Imaging Procedures and Histological Preparation
A thin coverslip was gently placed on the specimen to create a flat surface and reduce optical aberration. The light pressure applied to the specimen is not expected to influence tissue morphology and histological comparison with OCT/OCM imaging. 3-D OCT images were first acquired. En face OCM data were then collected within the same imaging area to ensure good coregistration. A 3-D OCM dataset was acquired on some specimens by scanning the sample stage in the axial direction at . A gross photograph was taken before the specimen was marked with black and red ink spots on the imaging surface to indicate orientation. The specimen was formalin fixed and sent for histological processing. Sections were cut in en face planes to allow coregistration to both the en face OCT and OCM images. Slides were stained with hematoxylin and eosin (H&E), and photomicrographs were digitally acquired using a standard microscope (Olympus BX40).
Surfaces of the 2-D OCT cross-sectional images were detected and flattened in postprocessing to allow en face image planes to be viewed at constant depth. En face slices of OCT images were reconstructed from the 3-D datasets by averaging over in the axial direction to reduce speckle noise (Fig. 1 ). The en face OCM data were processed by digital demodulation, pixel resampling, spatial filtering ( triangular kernel), and square-root compression of the signal. The OCT and OCM images are contrast adjusted and displayed with an inverse grayscale color map, where black represents increased reflectivity. In this retrospective study, the entire en face OCT and OCM database and histology slides were first reviewed, and representative normal and pathologic specimens were selected for further evaluation. The registration procedure works well to identify the region of interest for comparison to histology. However, direct one-to-one image registration to histology remain challenging because the exact orientation of the histological section is difficult to control. The generation of volumetric OCT and OCM data provide more comprehensive information than individual histological sections. Selection was based on several factors, including the degree to which the images match histology, and the degree to which identified image features accurately represented the larger dataset. Representative photomicrographs of histological sections were then made with a best-effort attempt to provide comparison with the en face OCT and OCM images. The features used for comparison included the size and shapes of follicles, papillae, patterns of stromal tissue, calcifications, vascular features, and cellular distribution. This protocol ensured that comparable features were matched on OCT/OCM images and histological sections.
Figure 2 shows representative images of normal thyroid. Round or oval thyroid follicles, ranging from in diameter, are observed and appear well organized in the en face OCT image [Fig. 2]. A follicle lined by a single layer of epithelium can be clearly seen in the OCM image [Fig. 2]. The corresponding histology [Figs. 2 and 2] matches well with the OCT and OCM images. En face OCT and OCM images obtained from various tissue depths were displayed in Figs. 3 and 4 , respectively. Image quality decreases in both OCT and OCM as the imaging depth increases due to the influence of multiple scattering. However, the follicle shape and the lining of a single layer of epithelium can still be appreciated from images obtained in deep tissue (about in OCT and in OCM). A 3-D OCM reconstruction of the normal follicles can be found in the supplemental materials (Video 1 ).10.1117/1.3306696.1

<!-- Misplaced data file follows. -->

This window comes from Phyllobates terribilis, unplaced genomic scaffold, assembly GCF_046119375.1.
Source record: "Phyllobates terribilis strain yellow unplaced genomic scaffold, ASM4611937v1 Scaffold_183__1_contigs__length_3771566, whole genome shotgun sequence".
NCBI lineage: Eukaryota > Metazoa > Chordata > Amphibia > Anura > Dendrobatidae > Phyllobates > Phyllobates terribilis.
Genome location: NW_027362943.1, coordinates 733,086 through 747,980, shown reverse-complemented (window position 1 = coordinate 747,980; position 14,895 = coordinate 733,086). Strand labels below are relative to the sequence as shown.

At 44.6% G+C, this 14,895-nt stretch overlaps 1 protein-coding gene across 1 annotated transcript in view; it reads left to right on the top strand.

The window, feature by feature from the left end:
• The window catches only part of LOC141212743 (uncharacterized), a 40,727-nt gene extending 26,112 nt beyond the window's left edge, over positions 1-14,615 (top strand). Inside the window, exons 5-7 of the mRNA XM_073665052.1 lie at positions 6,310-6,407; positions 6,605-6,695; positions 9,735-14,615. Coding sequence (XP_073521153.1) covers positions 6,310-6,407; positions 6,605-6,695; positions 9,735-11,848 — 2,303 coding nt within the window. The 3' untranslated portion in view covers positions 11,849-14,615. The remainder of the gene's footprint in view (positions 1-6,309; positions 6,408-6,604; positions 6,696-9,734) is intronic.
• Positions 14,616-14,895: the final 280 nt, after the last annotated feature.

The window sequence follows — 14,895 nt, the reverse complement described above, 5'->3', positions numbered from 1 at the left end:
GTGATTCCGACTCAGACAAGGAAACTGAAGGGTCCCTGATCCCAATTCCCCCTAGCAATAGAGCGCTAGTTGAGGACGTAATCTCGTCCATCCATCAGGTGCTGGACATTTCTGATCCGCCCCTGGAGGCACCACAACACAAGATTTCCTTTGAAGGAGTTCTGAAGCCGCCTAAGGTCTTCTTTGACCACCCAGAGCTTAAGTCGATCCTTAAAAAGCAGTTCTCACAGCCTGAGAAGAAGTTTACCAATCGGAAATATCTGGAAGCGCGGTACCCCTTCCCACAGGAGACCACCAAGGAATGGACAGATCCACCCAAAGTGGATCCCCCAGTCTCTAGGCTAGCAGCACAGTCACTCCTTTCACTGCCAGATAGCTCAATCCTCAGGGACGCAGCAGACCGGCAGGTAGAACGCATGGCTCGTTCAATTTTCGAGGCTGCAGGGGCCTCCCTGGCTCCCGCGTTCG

Multinodular colloid goiter
Figure 5 shows an example of a multinodular colloid goiter. Thyroid follicles with variable sizes and shapes are observed from the en face OCT image [Fig. 5]. Increased cellularity and reduced (paler) amount of colloid in the follicle are observed. Large blood vessels can be seen from the en face OCT and corresponding histology [Figs. 5 and 5]. OCM images [Fig. 5] provide an enlarged view of the atrophy follicles and are consistent with histological observations [Fig. 5].
Hashimoto’s thyroiditis is an autoimmune disease characterized by extensive lymphocytic infiltration with germinal center formation and Hürthle cell change. Figure 6 is an example of Hashimoto’s thyroiditis. In addition to the observation of enlarged and distorted follicles from the en face OCT and OCM images, we observe marked increased interfollicular cellular density with nodule configuration and central palor, which corresponds well with interstitial lymphocytic infiltrate and germinal center formation.
Fibrous variant of Hashimoto’s thyroiditis
Images in Fig. 7 are characterized by extensive dense fibrosis, which is consistent with a fibrous variant of Hashimoto’s thyroiditis. Although the lobular architecture of the gland is maintained, follicular atrophy is apparent. The colloid in some of the follicles demonstrates features with concentrated circles, which is consistent with the existence of hard colloid [Figs. 7 and 7].
Follicular adenoma is a benign encapsulated tumor with follicular differentiation throughout the nodule. Figure 8 shows a representative case. As can be seen from the OCT and OCM images, the follicle size varies significantly, ranging from in diameter. This observation corresponds to findings from histological sections and is also confirmed by images from other specimens.
Papillary carcinoma, classic type